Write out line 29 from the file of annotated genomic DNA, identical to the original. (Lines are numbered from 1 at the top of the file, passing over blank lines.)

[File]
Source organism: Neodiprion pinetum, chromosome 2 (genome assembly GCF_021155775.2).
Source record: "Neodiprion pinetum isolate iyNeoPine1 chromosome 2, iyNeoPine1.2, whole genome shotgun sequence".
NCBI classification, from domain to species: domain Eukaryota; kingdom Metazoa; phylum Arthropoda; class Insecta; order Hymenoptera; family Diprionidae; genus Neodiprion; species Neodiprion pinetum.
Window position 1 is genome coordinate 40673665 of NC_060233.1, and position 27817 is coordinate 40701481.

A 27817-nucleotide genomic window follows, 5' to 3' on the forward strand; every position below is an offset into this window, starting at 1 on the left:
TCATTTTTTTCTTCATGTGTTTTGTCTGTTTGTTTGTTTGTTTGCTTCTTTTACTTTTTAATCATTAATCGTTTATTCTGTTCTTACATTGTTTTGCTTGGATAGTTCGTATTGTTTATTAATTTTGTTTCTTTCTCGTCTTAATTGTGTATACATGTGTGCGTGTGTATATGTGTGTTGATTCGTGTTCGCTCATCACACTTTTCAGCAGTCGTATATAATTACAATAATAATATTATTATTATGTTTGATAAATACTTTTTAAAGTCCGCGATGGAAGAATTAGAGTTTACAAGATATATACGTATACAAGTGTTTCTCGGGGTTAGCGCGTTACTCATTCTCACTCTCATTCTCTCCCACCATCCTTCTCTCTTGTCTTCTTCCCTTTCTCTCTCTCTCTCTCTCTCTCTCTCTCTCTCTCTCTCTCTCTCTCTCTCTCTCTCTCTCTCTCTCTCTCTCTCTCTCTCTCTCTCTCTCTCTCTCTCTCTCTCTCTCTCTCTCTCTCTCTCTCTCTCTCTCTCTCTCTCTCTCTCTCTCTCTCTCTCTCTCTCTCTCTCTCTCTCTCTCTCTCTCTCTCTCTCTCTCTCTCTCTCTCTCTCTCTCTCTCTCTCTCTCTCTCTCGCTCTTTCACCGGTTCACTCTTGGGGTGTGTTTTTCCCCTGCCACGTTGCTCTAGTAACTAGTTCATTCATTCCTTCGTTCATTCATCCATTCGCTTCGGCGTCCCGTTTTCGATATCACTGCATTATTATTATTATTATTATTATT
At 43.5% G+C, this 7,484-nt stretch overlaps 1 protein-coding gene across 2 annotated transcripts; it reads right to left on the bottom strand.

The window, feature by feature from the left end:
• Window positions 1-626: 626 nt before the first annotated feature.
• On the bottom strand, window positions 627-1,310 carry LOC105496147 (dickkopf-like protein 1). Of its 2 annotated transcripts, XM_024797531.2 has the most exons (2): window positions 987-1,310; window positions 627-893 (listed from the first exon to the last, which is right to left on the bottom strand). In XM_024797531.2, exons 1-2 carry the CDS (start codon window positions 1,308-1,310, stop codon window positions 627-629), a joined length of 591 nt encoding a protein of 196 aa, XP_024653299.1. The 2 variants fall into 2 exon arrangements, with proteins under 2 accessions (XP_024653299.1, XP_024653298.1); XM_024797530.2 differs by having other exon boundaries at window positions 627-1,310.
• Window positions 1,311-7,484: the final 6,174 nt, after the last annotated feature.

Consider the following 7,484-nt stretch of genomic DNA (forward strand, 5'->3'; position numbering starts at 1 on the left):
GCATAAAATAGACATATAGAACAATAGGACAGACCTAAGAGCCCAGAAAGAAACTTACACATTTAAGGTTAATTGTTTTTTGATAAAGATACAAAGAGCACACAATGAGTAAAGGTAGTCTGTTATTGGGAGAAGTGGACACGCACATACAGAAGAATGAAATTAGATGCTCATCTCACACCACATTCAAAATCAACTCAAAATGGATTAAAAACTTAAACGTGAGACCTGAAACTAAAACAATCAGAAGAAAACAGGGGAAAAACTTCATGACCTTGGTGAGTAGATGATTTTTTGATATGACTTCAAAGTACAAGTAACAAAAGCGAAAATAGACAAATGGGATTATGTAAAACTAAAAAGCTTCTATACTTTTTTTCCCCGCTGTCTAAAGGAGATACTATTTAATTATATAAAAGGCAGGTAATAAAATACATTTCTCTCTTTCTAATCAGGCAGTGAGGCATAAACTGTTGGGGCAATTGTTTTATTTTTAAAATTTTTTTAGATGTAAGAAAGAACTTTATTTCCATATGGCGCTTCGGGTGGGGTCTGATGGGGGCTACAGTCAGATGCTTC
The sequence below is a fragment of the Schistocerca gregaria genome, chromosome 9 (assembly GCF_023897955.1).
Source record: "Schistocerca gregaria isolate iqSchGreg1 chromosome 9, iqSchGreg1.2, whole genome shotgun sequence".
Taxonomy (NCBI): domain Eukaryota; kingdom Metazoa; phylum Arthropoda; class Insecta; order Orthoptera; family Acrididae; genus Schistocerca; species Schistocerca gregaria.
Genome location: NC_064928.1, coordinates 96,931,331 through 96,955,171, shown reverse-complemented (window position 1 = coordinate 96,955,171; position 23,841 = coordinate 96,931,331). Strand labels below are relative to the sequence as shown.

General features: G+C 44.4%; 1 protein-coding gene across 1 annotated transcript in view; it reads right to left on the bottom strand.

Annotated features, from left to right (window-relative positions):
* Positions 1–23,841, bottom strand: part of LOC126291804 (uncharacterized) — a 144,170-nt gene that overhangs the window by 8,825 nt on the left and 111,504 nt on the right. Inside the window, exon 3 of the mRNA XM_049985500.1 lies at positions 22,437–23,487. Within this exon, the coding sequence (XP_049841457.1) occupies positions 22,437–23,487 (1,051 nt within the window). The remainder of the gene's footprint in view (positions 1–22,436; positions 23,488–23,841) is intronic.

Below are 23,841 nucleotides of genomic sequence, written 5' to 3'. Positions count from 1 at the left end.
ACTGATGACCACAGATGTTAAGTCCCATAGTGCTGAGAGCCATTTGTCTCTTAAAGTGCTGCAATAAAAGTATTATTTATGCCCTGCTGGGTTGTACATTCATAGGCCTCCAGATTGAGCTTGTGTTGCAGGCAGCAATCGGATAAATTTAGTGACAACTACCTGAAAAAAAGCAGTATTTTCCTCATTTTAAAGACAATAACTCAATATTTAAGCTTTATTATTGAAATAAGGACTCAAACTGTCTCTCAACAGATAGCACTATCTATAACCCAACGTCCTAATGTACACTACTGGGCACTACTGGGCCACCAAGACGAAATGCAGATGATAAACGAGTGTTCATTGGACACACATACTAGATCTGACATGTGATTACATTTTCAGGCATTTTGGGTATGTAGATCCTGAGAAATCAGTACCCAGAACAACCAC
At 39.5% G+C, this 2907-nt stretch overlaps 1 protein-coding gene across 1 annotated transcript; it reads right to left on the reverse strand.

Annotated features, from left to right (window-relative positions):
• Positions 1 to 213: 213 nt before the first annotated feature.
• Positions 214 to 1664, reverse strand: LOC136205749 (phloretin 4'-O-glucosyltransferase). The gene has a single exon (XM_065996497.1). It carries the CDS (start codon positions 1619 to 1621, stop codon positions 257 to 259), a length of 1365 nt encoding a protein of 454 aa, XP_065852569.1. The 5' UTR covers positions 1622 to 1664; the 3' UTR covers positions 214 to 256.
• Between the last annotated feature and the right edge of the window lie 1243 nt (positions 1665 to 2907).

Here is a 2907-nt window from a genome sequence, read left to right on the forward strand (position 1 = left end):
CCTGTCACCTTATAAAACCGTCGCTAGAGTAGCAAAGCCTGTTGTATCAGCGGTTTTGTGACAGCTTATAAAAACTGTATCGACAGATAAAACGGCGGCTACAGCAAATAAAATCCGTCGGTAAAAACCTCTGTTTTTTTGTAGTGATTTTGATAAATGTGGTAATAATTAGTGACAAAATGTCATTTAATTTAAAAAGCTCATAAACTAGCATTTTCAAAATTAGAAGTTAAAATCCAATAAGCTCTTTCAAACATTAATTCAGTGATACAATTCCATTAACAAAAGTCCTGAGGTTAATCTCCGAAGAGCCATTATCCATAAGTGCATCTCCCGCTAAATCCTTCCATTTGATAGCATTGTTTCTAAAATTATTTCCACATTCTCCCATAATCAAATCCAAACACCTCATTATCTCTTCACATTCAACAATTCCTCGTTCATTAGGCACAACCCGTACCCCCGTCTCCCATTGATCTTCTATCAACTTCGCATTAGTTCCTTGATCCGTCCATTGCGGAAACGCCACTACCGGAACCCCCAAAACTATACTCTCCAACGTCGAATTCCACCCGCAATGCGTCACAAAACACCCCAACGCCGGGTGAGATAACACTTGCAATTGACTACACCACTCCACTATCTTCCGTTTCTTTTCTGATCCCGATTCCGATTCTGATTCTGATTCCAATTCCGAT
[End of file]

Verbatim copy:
CCTGTCACCTTATAAAACCGTCGCTAGAGTAGCAAAGCCTGTTGTATCAGCGGTTTTGTGACAGCTTATAAAAACTGTATCGACAGATAAAACGGCGGCTACAGCAAATAAAATCCGTCGGTAAAAACCTCTGTTTTTTTGTAGTGATTTTGATAAATGTGGTAATAATTAGTGACAAAATGTCATTTAATTTAAAAAGCTCATAAACTAGCATTTTCAAAATTAGAAGTTAAAATCCAATAAGCTCTTTCAAACATTAATTCAGTGATACAATTCCATTAACAAAAGTCCTGAGGTTAATCTCCGAAGAGCCATTATCCATAAGTGCATCTCCCGCTAAATCCTTCCATTTGATAGCATTGTTTCTAAAATTATTTCCACATTCTCCCATAATCAAATCCAAACACCTCATTATCTCTTCACATTCAACAATTCCTCGTTCATTAGGCACAACCCGTACCCCCGTCTCCCATTGATCTTCTATCAACTTCGCATTAGTTCCTTGATCCGTCCATTGCGGAAACGCCACTACCGGAACCCCCAAAACTATACTCTCCAACGTCGAATTCCACCCGCAATGCGTCACAAAACACCCCAACGCCGGGTGAGATAACACTTGCAATTGACTACACCACTCCACTATCTTCCGTTTCTTTTCTGATCCCGATTCCGATTCTGATTCTGATTCCAATTCCGAT